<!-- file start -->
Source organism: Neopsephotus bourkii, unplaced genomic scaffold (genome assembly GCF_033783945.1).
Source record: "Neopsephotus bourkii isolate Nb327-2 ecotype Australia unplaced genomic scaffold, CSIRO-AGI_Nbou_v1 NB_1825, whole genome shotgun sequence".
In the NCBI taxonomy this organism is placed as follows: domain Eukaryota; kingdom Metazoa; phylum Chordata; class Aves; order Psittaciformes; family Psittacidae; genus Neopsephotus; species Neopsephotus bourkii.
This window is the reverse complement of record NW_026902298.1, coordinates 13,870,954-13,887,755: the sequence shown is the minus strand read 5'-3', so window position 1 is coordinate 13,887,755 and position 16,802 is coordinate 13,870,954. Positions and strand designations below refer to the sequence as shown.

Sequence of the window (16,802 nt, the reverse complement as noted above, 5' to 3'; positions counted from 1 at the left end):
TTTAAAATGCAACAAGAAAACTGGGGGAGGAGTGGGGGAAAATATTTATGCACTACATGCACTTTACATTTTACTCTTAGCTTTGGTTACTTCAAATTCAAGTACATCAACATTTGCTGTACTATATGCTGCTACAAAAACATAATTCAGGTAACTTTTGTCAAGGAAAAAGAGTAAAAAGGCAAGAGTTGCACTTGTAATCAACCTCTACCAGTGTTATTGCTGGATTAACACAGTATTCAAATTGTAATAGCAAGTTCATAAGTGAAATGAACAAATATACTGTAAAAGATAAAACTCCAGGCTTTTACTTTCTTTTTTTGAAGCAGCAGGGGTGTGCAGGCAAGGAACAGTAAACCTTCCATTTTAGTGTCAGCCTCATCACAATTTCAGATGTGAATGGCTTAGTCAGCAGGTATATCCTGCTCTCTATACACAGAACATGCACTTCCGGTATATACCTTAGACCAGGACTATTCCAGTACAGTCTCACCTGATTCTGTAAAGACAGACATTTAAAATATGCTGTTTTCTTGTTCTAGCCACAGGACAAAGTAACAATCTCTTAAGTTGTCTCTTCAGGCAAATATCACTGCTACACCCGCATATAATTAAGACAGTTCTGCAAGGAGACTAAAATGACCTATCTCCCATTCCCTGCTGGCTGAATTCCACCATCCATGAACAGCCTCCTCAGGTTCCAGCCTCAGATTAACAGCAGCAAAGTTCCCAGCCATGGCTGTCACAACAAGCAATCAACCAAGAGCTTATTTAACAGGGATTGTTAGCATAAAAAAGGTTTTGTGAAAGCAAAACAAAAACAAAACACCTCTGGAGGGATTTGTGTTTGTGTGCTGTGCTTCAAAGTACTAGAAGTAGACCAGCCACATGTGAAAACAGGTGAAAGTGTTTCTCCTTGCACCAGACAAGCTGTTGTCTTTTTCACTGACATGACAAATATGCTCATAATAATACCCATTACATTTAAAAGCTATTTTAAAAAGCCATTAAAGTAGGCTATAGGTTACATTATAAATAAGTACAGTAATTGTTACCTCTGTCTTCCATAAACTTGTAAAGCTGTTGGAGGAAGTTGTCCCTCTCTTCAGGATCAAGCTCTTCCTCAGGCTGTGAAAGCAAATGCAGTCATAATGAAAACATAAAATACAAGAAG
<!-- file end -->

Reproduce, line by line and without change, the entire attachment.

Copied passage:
Source organism: Neopsephotus bourkii, unplaced genomic scaffold (genome assembly GCF_033783945.1).
Source record: "Neopsephotus bourkii isolate Nb327-2 ecotype Australia unplaced genomic scaffold, CSIRO-AGI_Nbou_v1 NB_1825, whole genome shotgun sequence".
In the NCBI taxonomy this organism is placed as follows: domain Eukaryota; kingdom Metazoa; phylum Chordata; class Aves; order Psittaciformes; family Psittacidae; genus Neopsephotus; species Neopsephotus bourkii.
This window is the reverse complement of record NW_026902298.1, coordinates 13,870,954-13,887,755: the sequence shown is the minus strand read 5'-3', so window position 1 is coordinate 13,887,755 and position 16,802 is coordinate 13,870,954. Positions and strand designations below refer to the sequence as shown.

Sequence of the window (16,802 nt, the reverse complement as noted above, 5' to 3'; positions counted from 1 at the left end):
TTTAAAATGCAACAAGAAAACTGGGGGAGGAGTGGGGGAAAATATTTATGCACTACATGCACTTTACATTTTACTCTTAGCTTTGGTTACTTCAAATTCAAGTACATCAACATTTGCTGTACTATATGCTGCTACAAAAACATAATTCAGGTAACTTTTGTCAAGGAAAAAGAGTAAAAAGGCAAGAGTTGCACTTGTAATCAACCTCTACCAGTGTTATTGCTGGATTAACACAGTATTCAAATTGTAATAGCAAGTTCATAAGTGAAATGAACAAATATACTGTAAAAGATAAAACTCCAGGCTTTTACTTTCTTTTTTTGAAGCAGCAGGGGTGTGCAGGCAAGGAACAGTAAACCTTCCATTTTAGTGTCAGCCTCATCACAATTTCAGATGTGAATGGCTTAGTCAGCAGGTATATCCTGCTCTCTATACACAGAACATGCACTTCCGGTATATACCTTAGACCAGGACTATTCCAGTACAGTCTCACCTGATTCTGTAAAGACAGACATTTAAAATATGCTGTTTTCTTGTTCTAGCCACAGGACAAAGTAACAATCTCTTAAGTTGTCTCTTCAGGCAAATATCACTGCTACACCCGCATATAATTAAGACAGTTCTGCAAGGAGACTAAAATGACCTATCTCCCATTCCCTGCTGGCTGAATTCCACCATCCATGAACAGCCTCCTCAGGTTCCAGCCTCAGATTAACAGCAGCAAAGTTCCCAGCCATGGCTGTCACAACAAGCAATCAACCAAGAGCTTATTTAACAGGGATTGTTAGCATAAAAAAGGTTTTGTGAAAGCAAAACAAAAACAAAACACCTCTGGAGGGATTTGTGTTTGTGTGCTGTGCTTCAAAGTACTAGAAGTAGACCAGCCACATGTGAAAACAGGTGAAAGTGTTTCTCCTTGCACCAGACAAGCTGTTGTCTTTTTCACTGACATGACAAATATGCTCATAATAATACCCATTACATTTAAAAGCTATTTTAAAAAGCCATTAAAGTAGGCTATAGGTTACATTATAAATAAGTACAGTAATTGTTACCTCTGTCTTCCATAAACTTGTAAAGCTGTTGGAGGAAGTTGTCCCTCTCTTCAGGATCAAGCTCTTCCTCAGGCTGTGAAAGCAAATGCAGTCATAATGAAAACATAAAATACAAGAAG